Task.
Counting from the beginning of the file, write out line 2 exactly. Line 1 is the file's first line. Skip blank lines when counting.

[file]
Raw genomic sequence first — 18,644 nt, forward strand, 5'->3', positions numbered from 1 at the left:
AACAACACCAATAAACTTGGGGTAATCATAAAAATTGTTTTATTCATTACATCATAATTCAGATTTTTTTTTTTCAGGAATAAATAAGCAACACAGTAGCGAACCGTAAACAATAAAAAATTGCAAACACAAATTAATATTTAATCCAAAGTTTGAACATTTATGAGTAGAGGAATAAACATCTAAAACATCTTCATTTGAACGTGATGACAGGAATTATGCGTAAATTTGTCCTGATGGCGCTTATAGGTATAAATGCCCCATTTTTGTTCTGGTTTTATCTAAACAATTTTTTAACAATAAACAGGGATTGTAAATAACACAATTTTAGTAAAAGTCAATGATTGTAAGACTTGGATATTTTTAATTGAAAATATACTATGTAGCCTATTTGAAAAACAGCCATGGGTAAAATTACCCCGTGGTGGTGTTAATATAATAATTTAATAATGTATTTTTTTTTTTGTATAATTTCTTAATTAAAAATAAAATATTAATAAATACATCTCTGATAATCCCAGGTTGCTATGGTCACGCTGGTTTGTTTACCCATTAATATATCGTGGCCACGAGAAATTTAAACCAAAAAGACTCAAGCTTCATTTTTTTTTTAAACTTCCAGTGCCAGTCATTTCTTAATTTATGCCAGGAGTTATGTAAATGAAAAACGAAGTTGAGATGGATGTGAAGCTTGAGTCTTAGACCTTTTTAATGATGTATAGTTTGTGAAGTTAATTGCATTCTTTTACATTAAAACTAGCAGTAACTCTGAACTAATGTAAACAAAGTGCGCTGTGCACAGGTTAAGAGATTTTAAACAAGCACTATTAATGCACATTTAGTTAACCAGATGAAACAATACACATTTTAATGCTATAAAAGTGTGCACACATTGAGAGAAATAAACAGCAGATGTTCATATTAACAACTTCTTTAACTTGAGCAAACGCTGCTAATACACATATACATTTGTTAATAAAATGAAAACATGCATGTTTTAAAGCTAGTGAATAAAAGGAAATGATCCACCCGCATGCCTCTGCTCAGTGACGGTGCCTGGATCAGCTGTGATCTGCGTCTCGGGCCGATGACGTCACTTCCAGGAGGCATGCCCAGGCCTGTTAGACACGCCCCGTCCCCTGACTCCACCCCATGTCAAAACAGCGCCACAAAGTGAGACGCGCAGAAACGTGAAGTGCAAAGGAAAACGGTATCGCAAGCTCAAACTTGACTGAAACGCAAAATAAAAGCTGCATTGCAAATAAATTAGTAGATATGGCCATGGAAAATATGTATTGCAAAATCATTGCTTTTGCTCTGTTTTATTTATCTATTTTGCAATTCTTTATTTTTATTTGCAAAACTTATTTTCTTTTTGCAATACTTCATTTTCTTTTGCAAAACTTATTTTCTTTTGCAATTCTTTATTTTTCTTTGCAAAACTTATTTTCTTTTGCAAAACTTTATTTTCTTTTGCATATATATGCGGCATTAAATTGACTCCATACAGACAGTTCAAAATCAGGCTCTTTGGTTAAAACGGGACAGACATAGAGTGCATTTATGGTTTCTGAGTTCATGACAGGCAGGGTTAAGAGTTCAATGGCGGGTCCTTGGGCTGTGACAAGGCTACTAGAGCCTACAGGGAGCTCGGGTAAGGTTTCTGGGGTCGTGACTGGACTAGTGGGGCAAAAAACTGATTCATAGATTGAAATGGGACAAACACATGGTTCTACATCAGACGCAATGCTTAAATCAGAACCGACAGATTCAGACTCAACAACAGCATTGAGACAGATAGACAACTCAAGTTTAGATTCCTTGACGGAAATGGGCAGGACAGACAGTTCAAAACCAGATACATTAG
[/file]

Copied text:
AACAACACCAATAAACTTGGGGTAATCATAAAAATTGTTTTATTCATTACATCATAATTCAGATTTTTTTTTTTCAGGAATAAATAAGCAACACAGTAGCGAACCGTAAACAATAAAAAATTGCAAACACAAATTAATATTTAATCCAAAGTTTGAACATTTATGAGTAGAGGAATAAACATCTAAAACATCTTCATTTGAACGTGATGACAGGAATTATGCGTAAATTTGTCCTGATGGCGCTTATAGGTATAAATGCCCCATTTTTGTTCTGGTTTTATCTAAACAATTTTTTAACAATAAACAGGGATTGTAAATAACACAATTTTAGTAAAAGTCAATGATTGTAAGACTTGGATATTTTTAATTGAAAATATACTATGTAGCCTATTTGAAAAACAGCCATGGGTAAAATTACCCCGTGGTGGTGTTAATATAATAATTTAATAATGTATTTTTTTTTTTGTATAATTTCTTAATTAAAAATAAAATATTAATAAATACATCTCTGATAATCCCAGGTTGCTATGGTCACGCTGGTTTGTTTACCCATTAATATATCGTGGCCACGAGAAATTTAAACCAAAAAGACTCAAGCTTCATTTTTTTTTTAAACTTCCAGTGCCAGTCATTTCTTAATTTATGCCAGGAGTTATGTAAATGAAAAACGAAGTTGAGATGGATGTGAAGCTTGAGTCTTAGACCTTTTTAATGATGTATAGTTTGTGAAGTTAATTGCATTCTTTTACATTAAAACTAGCAGTAACTCTGAACTAATGTAAACAAAGTGCGCTGTGCACAGGTTAAGAGATTTTAAACAAGCACTATTAATGCACATTTAGTTAACCAGATGAAACAATACACATTTTAATGCTATAAAAGTGTGCACACATTGAGAGAAATAAACAGCAGATGTTCATATTAACAACTTCTTTAACTTGAGCAAACGCTGCTAATACACATATACATTTGTTAATAAAATGAAAACATGCATGTTTTAAAGCTAGTGAATAAAAGGAAATGATCCACCCGCATGCCTCTGCTCAGTGACGGTGCCTGGATCAGCTGTGATCTGCGTCTCGGGCCGATGACGTCACTTCCAGGAGGCATGCCCAGGCCTGTTAGACACGCCCCGTCCCCTGACTCCACCCCATGTCAAAACAGCGCCACAAAGTGAGACGCGCAGAAACGTGAAGTGCAAAGGAAAACGGTATCGCAAGCTCAAACTTGACTGAAACGCAAAATAAAAGCTGCATTGCAAATAAATTAGTAGATATGGCCATGGAAAATATGTATTGCAAAATCATTGCTTTTGCTCTGTTTTATTTATCTATTTTGCAATTCTTTATTTTTATTTGCAAAACTTATTTTCTTTTTGCAATACTTCATTTTCTTTTGCAAAACTTATTTTCTTTTGCAATTCTTTATTTTTCTTTGCAAAACTTATTTTCTTTTGCAAAACTTTATTTTCTTTTGCATATATATGCGGCATTAAATTGACTCCATACAGACAGTTCAAAATCAGGCTCTTTGGTTAAAACGGGACAGACATAGAGTGCATTTATGGTTTCTGAGTTCATGACAGGCAGGGTTAAGAGTTCAATGGCGGGTCCTTGGGCTGTGACAAGGCTACTAGAGCCTACAGGGAGCTCGGGTAAGGTTTCTGGGGTCGTGACTGGACTAGTGGGGCAAAAAACTGATTCATAGATTGAAATGGGACAAACACATGGTTCTACATCAGACGCAATGCTTAAATCAGAACCGACAGATTCAGACTCAACAACAGCATTGAGACAGATAGACAACTCAAGTTTAGATTCCTTGACGGAAATGGGCAGGACAGACAGTTCAAAACCAGATACATTAG